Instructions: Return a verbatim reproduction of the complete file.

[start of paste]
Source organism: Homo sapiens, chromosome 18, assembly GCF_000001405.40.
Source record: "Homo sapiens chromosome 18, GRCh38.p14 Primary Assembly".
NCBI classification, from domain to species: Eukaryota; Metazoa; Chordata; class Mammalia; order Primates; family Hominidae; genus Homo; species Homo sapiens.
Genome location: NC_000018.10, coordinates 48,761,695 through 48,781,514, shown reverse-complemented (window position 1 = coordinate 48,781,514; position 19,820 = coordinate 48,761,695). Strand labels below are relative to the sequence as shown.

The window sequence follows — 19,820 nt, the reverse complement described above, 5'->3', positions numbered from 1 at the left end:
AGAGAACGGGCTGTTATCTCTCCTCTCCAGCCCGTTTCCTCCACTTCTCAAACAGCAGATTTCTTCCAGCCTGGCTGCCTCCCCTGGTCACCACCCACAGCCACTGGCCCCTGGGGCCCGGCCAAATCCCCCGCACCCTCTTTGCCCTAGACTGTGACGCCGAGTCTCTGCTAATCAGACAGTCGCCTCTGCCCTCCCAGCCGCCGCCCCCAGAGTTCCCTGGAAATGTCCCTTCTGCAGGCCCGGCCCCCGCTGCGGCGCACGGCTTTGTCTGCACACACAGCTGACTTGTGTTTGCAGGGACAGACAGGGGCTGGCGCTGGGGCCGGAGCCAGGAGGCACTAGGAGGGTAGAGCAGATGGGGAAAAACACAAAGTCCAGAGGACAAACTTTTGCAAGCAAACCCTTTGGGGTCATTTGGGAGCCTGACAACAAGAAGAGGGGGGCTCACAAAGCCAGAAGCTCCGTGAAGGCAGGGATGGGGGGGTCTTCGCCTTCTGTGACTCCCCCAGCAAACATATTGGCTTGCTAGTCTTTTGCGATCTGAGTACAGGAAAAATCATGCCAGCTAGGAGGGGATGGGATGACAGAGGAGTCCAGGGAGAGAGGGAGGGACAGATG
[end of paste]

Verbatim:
Source organism: Homo sapiens, chromosome 18, assembly GCF_000001405.40.
Source record: "Homo sapiens chromosome 18, GRCh38.p14 Primary Assembly".
NCBI classification, from domain to species: Eukaryota; Metazoa; Chordata; class Mammalia; order Primates; family Hominidae; genus Homo; species Homo sapiens.
Genome location: NC_000018.10, coordinates 48,761,695 through 48,781,514, shown reverse-complemented (window position 1 = coordinate 48,781,514; position 19,820 = coordinate 48,761,695). Strand labels below are relative to the sequence as shown.

The window sequence follows — 19,820 nt, the reverse complement described above, 5'->3', positions numbered from 1 at the left end:
AGAGAACGGGCTGTTATCTCTCCTCTCCAGCCCGTTTCCTCCACTTCTCAAACAGCAGATTTCTTCCAGCCTGGCTGCCTCCCCTGGTCACCACCCACAGCCACTGGCCCCTGGGGCCCGGCCAAATCCCCCGCACCCTCTTTGCCCTAGACTGTGACGCCGAGTCTCTGCTAATCAGACAGTCGCCTCTGCCCTCCCAGCCGCCGCCCCCAGAGTTCCCTGGAAATGTCCCTTCTGCAGGCCCGGCCCCCGCTGCGGCGCACGGCTTTGTCTGCACACACAGCTGACTTGTGTTTGCAGGGACAGACAGGGGCTGGCGCTGGGGCCGGAGCCAGGAGGCACTAGGAGGGTAGAGCAGATGGGGAAAAACACAAAGTCCAGAGGACAAACTTTTGCAAGCAAACCCTTTGGGGTCATTTGGGAGCCTGACAACAAGAAGAGGGGGGCTCACAAAGCCAGAAGCTCCGTGAAGGCAGGGATGGGGGGGTCTTCGCCTTCTGTGACTCCCCCAGCAAACATATTGGCTTGCTAGTCTTTTGCGATCTGAGTACAGGAAAAATCATGCCAGCTAGGAGGGGATGGGATGACAGAGGAGTCCAGGGAGAGAGGGAGGGACAGATG